Continuing the work of a notable Australian

It is now a year since we lost a remarkable colleague.

Graeme Philipson was a poet, an author, an IT journalist and commentator. During his long career as an acute observer of the ICT sector, Graeme published thousands of news items and opinion pieces.

Vale Graeme Philipson

Vale Graeme Philipson

Graeme’s commitment to our industry included long term involvement with the Australian Computer Museum Society and participation in a research project in the Business School at the University of Sydney: gathering oral histories from ICT pioneers, particularly previous Pearcey Foundation awardees, in order to identify factors contributing to past success in innovation in Australia. Graeme had also developed histories of the ACS and of ICT companies and individuals.

Graeme had been commissioned by the Pearcey Foundation to write a definitive history of Australia and Australians in the digital age. The source material for this work included biographies and oral histories from people who had led us through the IT revolution. Graeme laid out a detailed plan for an extensively referenced publication which would cover the whole period up to the present day.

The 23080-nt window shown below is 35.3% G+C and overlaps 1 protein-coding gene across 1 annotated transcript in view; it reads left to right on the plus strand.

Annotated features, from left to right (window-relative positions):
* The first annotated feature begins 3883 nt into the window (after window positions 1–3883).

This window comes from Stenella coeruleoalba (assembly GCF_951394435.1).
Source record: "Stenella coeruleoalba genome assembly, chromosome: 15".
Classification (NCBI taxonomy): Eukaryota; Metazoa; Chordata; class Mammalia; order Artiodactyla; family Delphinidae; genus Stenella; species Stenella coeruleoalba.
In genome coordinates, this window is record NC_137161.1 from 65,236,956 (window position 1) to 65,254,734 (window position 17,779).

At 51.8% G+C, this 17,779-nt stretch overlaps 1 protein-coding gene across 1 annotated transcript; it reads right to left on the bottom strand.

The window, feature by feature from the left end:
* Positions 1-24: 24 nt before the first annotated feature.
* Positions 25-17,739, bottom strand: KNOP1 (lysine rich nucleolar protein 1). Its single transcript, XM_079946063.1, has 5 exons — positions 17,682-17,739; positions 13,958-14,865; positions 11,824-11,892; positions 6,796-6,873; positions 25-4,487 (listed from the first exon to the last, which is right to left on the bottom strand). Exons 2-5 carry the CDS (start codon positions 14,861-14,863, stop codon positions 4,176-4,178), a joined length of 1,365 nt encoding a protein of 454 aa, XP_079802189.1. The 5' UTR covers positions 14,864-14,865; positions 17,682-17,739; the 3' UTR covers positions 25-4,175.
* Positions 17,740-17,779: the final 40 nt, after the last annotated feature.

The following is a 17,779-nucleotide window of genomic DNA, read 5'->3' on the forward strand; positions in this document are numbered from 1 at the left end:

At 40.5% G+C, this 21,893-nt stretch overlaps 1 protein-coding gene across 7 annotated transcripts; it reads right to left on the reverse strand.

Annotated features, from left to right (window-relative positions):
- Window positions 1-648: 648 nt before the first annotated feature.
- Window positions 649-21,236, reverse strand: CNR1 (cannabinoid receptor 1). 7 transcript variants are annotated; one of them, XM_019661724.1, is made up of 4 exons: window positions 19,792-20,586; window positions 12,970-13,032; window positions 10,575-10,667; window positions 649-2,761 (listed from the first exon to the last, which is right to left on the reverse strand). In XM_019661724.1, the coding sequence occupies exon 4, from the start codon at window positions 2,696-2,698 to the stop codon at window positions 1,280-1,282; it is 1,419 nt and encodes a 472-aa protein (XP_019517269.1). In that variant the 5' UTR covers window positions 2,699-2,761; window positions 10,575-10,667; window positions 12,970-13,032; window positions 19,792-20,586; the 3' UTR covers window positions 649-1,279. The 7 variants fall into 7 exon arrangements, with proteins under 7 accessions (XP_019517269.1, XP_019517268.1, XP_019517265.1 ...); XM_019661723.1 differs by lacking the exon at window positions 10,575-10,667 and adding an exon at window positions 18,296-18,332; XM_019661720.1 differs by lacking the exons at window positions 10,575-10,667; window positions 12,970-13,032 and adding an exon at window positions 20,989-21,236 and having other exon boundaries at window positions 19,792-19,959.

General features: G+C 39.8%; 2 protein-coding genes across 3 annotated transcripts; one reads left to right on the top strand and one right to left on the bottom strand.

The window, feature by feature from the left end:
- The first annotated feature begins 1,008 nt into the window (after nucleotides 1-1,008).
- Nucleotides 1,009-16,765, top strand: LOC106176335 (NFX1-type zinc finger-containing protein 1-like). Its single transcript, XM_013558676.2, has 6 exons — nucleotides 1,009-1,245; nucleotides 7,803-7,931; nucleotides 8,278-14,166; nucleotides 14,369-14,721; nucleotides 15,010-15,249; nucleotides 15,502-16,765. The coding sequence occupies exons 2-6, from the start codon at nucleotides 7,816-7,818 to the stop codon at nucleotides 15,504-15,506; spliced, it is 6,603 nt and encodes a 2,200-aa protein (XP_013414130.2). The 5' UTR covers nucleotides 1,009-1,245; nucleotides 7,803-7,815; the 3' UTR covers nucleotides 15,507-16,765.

Supported by an editorial group from across Australia, Graeme had almost completed the first section of this major work at the time of his death. He had reached back into the history of computers, through the story of George Julius and the Totalisator, the pioneering work of Trevor Pearcey and others, up until the mainframe era of the 1960s.

Graeme had the rare capability to write well-researched history which was eminently readable and engaging, even to the non-technical reader.

The Pearcey Foundation is determined to continue the work Graeme started: preserving his style in the work he had brought close to final form, and continuing the recording of our IT history in accordance with the plan he had established.

It is fitting that on the anniversary of his death the Pearcey Foundation can announce that IT commentator and experienced editor, Martin Aungle, has agreed to take on the task of finalising the work Graeme had almost completed and to prepare it for publication.

Martin will also work with the Pearcey Foundation to recruit other contributors who will be invited to provide material (probably in a Wiki format) to create an accessible online history which will follow Graeme’s original plan.

In this way we can continue the work initiated by the remarkable and greatly missed Graeme Philipson.